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In this weekly series, Todd Dewett, PhD, shares the tips respected and motivated managers use to improve rapport, navigate tricky situations, build better relationships, and drive the business forward. Each week, we'll release two tips ranging from avoiding the dreaded micromanagement to managing a multigenerational workforce, cultivating better listening skills, and developing an understanding of your organization's politics. Check back every Wednesday for more Management Tips.
This course qualifies for 4.5 Category A professional development units (PDUs) through lynda.com, PMI Registered Education Provider #4101.
The PMI Registered Education Provider logo is a registered mark of the Project Management Institute, Inc.
- One of the biggest obstacles to personal growth and creativity is remembering what it was like to be kid. When you were a kid, you were extremely creative. Your imagination never stopped. Every new issue or task was a mystery to be explored because you didn't have strictly developed patterns of thinking. You lacked a million routines that adults rely on every day. However, as kids continue to grow, their way of thinking about issues is slowly but surely constrained because the environments we occupy have rules.
So a child goes to school and learns to go to their homeroom instead of wandering and exploring the building. They learn where to sit. They learn the correct procedure for everything, from test taking, to how to walk down the hall, and even how to ask permission to use the restroom. They learn many required routines. And research shows that around the third grade, creativity plateaus or declines in most kids. It gets worse in high school. In college, even worse. Then as working adults, it goes off the charts, with constraints including the route they drive to work, all of the procedures followed at work, and so on.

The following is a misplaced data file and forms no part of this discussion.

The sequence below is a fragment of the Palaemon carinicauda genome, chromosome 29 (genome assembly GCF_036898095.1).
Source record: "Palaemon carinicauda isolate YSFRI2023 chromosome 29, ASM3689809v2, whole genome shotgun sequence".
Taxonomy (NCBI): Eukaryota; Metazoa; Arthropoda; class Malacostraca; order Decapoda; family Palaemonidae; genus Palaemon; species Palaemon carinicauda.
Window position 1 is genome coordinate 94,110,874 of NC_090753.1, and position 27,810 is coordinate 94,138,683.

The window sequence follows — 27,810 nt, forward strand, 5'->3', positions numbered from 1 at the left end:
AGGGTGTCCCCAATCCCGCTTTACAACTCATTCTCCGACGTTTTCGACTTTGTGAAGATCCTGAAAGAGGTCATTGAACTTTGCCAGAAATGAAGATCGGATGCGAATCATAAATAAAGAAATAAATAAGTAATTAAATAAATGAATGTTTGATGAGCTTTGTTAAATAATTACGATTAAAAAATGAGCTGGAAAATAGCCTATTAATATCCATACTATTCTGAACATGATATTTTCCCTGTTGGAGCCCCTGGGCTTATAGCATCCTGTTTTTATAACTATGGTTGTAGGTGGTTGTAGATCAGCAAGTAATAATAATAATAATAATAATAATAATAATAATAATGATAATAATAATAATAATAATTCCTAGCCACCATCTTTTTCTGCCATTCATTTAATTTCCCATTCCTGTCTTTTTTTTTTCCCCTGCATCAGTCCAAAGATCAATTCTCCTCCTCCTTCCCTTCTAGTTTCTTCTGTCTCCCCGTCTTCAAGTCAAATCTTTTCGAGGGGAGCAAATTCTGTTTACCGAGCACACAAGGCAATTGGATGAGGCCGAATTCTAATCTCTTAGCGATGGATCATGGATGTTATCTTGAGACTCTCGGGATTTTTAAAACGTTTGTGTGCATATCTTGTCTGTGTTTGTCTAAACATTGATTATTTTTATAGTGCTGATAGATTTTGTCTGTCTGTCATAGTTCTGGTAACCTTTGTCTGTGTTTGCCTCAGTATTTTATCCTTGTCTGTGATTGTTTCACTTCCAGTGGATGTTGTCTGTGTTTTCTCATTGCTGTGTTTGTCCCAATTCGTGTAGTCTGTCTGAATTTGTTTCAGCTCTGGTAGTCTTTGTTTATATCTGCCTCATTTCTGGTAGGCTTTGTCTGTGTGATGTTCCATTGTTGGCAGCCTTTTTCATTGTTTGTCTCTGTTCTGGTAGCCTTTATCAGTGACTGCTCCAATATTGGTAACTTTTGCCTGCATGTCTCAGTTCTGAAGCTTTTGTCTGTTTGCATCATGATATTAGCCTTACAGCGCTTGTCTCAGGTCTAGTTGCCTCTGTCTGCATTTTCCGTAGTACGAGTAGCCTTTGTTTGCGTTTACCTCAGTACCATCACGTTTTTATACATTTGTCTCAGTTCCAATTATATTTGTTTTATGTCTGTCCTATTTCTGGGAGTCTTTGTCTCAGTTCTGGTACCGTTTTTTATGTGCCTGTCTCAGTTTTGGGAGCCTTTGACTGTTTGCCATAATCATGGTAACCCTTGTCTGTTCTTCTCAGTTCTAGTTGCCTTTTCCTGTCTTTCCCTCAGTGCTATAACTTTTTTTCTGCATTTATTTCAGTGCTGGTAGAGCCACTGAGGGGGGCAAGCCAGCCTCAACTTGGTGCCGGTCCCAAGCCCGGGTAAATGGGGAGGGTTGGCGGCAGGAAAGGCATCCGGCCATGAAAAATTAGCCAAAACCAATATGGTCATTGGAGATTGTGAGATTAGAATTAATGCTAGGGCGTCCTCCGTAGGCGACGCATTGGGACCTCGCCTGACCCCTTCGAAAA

And we also take on mortgages and car payments, get married and have children. Now, I'm not saying these things are bad. I am saying that the result of this never-ending series of new rules, duties and constraints has a big impact on our capacity for creative thought. In essence, they encourage our brain to stop thinking consciously and just operate on autopilot. We over-rely on unconscious routines, and that means a lot less creativity.
So let me give you one free and very useful solution. I want you to identify and select one or two daily routines you currently rely on. For example, the sequence of your morning routine at home. How about how you schedule your work day? Your hobbies, what you watch on television, who you have lunch with, and so on. For at least two months, choose to change one or two of those routines. It's amazing how your brain will react. In a literal sense, when you choose to not follow one of your automatic pilot routines, it's a mental jolt.
Your brain wakes up, stops routine thought, and becomes more actively conscious. And that's when the likelihood of novel thinking goes up significantly. Try this and see how it works for you. It will feel odd at first, but you'll get used to it. Then in a few months, try targeting a new routine. Soon enough, you might reclaim a nice chunk of the creativity you enjoyed so much as a child.
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